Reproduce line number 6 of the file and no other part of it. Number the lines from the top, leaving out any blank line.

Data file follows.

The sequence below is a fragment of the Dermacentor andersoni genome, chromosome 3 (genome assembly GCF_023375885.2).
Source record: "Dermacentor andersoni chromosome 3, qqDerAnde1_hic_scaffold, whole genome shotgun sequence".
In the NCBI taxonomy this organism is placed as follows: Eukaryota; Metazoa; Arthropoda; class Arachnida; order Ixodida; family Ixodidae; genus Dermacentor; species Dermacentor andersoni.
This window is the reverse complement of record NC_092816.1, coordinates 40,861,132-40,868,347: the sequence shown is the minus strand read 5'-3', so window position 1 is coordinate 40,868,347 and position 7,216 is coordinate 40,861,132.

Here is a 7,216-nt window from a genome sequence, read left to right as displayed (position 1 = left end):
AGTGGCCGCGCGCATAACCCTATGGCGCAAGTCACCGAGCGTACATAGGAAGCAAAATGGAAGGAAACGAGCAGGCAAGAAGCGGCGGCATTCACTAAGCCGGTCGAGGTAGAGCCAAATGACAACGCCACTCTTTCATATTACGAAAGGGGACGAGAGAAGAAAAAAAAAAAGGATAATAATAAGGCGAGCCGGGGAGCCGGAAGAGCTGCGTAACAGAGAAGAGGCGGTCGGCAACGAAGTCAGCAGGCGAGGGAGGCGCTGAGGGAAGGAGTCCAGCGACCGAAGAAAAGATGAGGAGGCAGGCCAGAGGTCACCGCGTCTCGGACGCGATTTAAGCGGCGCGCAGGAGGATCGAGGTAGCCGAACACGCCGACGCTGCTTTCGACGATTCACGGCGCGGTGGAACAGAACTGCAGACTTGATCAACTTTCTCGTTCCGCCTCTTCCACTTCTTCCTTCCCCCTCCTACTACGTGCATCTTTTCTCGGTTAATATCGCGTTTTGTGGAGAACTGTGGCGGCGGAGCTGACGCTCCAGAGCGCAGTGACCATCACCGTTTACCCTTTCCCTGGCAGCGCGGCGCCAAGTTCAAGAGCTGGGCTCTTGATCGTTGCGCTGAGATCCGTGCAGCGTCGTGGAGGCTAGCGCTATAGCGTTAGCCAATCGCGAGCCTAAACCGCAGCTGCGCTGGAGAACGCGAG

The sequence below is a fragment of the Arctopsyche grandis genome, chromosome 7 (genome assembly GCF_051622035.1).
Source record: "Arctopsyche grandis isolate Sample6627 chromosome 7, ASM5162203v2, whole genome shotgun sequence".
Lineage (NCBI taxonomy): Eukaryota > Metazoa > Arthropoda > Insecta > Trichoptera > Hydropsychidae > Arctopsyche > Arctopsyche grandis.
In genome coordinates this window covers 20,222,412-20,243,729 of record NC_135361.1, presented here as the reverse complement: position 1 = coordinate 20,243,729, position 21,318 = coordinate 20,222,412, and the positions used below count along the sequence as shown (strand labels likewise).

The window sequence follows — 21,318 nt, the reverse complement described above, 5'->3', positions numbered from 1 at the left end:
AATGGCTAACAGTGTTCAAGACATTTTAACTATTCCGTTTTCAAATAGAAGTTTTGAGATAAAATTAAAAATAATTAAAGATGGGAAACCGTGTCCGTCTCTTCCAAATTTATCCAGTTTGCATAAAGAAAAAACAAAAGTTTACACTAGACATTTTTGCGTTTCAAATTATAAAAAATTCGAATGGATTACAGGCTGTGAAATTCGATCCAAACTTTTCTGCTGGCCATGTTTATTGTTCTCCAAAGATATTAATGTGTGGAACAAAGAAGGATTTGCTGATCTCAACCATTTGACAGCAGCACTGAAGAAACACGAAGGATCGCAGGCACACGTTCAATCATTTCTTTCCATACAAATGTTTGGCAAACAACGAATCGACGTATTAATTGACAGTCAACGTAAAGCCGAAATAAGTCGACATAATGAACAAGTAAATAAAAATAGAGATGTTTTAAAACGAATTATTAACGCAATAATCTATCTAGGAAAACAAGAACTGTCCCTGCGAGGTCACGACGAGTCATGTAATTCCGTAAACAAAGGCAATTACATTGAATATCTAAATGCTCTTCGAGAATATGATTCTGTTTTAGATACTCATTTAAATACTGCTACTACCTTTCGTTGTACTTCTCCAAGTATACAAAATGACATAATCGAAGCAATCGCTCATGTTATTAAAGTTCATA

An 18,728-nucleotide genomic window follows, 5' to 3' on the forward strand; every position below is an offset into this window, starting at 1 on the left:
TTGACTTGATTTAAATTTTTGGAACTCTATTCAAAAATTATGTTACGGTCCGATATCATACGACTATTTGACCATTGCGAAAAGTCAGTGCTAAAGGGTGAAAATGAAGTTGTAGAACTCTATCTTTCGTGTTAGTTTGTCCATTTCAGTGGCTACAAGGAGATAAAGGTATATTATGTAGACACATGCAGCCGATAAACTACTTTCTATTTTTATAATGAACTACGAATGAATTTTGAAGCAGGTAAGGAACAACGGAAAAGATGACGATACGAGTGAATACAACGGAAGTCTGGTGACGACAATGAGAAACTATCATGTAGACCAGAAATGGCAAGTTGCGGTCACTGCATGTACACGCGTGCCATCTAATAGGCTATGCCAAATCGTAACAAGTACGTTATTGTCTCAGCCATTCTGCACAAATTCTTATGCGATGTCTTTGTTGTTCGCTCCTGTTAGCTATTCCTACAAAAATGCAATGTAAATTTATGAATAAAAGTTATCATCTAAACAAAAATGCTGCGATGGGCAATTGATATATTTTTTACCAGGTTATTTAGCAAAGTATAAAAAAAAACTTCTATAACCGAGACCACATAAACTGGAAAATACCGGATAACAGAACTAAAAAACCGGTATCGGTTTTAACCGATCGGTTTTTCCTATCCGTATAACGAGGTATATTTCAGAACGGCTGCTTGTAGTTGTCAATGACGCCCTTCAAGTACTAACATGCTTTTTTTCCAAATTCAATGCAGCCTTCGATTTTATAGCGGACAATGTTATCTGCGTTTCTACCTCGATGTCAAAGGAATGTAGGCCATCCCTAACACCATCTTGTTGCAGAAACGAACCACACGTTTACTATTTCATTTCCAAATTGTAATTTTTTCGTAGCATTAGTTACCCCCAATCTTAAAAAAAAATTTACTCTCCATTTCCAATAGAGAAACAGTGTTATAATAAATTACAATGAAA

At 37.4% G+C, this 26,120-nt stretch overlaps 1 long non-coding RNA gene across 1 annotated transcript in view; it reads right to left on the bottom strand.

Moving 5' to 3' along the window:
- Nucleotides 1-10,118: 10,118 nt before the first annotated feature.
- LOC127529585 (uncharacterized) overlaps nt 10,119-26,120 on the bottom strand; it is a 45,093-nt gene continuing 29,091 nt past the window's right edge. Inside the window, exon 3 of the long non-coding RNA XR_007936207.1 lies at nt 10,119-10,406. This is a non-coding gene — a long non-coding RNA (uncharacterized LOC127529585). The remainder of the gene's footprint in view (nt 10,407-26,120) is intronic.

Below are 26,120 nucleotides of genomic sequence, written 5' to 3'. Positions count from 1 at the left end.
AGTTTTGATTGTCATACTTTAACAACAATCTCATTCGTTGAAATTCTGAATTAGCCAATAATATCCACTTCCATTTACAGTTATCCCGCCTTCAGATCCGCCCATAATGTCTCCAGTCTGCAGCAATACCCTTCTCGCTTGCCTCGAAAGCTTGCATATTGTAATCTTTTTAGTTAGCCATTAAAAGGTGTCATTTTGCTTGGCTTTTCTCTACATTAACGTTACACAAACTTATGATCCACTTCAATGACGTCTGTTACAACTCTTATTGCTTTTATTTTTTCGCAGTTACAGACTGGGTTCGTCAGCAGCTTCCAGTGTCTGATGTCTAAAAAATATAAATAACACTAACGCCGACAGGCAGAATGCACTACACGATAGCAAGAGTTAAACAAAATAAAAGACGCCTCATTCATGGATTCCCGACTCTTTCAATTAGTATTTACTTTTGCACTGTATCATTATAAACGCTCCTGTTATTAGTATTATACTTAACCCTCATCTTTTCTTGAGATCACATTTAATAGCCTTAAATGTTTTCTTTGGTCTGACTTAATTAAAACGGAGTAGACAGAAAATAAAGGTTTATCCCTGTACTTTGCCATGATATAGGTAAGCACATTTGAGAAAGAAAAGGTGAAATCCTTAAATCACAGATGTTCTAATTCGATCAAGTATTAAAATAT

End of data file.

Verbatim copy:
AGTGGCCGCGCGCATAACCCTATGGCGCAAGTCACCGAGCGTACATAGGAAGCAAAATGGAAGGAAACGAGCAGGCAAGAAGCGGCGGCATTCACTAAGCCGGTCGAGGTAGAGCCAAATGACAACGCCACTCTTTCATATTACGAAAGGGGACGAGAGAAGAAAAAAAAAAAGGATAATAATAAGGCGAGCCGGGGAGCCGGAAGAGCTGCGTAACAGAGAAGAGGCGGTCGGCAACGAAGTCAGCAGGCGAGGGAGGCGCTGAGGGAAGGAGTCCAGCGACCGAAGAAAAGATGAGGAGGCAGGCCAGAGGTCACCGCGTCTCGGACGCGATTTAAGCGGCGCGCAGGAGGATCGAGGTAGCCGAACACGCCGACGCTGCTTTCGACGATTCACGGCGCGGTGGAACAGAACTGCAGACTTGATCAACTTTCTCGTTCCGCCTCTTCCACTTCTTCCTTCCCCCTCCTACTACGTGCATCTTTTCTCGGTTAATATCGCGTTTTGTGGAGAACTGTGGCGGCGGAGCTGACGCTCCAGAGCGCAGTGACCATCACCGTTTACCCTTTCCCTGGCAGCGCGGCGCCAAGTTCAAGAGCTGGGCTCTTGATCGTTGCGCTGAGATCCGTGCAGCGTCGTGGAGGCTAGCGCTATAGCGTTAGCCAATCGCGAGCCTAAACCGCAGCTGCGCTGGAGAACGCGAG